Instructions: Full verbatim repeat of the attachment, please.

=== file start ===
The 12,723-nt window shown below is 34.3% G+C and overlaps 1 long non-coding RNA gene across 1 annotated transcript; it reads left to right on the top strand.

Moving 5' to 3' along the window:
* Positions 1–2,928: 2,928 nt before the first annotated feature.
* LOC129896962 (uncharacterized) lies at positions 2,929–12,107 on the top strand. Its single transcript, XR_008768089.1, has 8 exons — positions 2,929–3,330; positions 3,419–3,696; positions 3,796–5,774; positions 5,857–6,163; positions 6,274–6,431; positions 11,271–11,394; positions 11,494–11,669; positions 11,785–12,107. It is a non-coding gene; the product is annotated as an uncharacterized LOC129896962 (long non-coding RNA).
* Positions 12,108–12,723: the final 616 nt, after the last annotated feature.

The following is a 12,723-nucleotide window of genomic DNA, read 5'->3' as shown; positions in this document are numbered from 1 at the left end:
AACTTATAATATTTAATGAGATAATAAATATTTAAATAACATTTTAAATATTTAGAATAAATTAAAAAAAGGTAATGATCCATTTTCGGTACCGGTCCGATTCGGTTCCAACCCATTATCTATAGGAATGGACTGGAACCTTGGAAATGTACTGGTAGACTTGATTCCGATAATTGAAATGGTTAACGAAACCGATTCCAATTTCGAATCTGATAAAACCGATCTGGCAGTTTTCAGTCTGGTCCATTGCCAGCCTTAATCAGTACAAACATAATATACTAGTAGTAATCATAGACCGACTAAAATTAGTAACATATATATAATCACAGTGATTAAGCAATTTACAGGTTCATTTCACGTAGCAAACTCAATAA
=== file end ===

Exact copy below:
The 12,723-nt window shown below is 34.3% G+C and overlaps 1 long non-coding RNA gene across 1 annotated transcript; it reads left to right on the top strand.

Moving 5' to 3' along the window:
* Positions 1–2,928: 2,928 nt before the first annotated feature.
* LOC129896962 (uncharacterized) lies at positions 2,929–12,107 on the top strand. Its single transcript, XR_008768089.1, has 8 exons — positions 2,929–3,330; positions 3,419–3,696; positions 3,796–5,774; positions 5,857–6,163; positions 6,274–6,431; positions 11,271–11,394; positions 11,494–11,669; positions 11,785–12,107. It is a non-coding gene; the product is annotated as an uncharacterized LOC129896962 (long non-coding RNA).
* Positions 12,108–12,723: the final 616 nt, after the last annotated feature.

The following is a 12,723-nucleotide window of genomic DNA, read 5'->3' as shown; positions in this document are numbered from 1 at the left end:
AACTTATAATATTTAATGAGATAATAAATATTTAAATAACATTTTAAATATTTAGAATAAATTAAAAAAAGGTAATGATCCATTTTCGGTACCGGTCCGATTCGGTTCCAACCCATTATCTATAGGAATGGACTGGAACCTTGGAAATGTACTGGTAGACTTGATTCCGATAATTGAAATGGTTAACGAAACCGATTCCAATTTCGAATCTGATAAAACCGATCTGGCAGTTTTCAGTCTGGTCCATTGCCAGCCTTAATCAGTACAAACATAATATACTAGTAGTAATCATAGACCGACTAAAATTAGTAACATATATATAATCACAGTGATTAAGCAATTTACAGGTTCATTTCACGTAGCAAACTCAATAA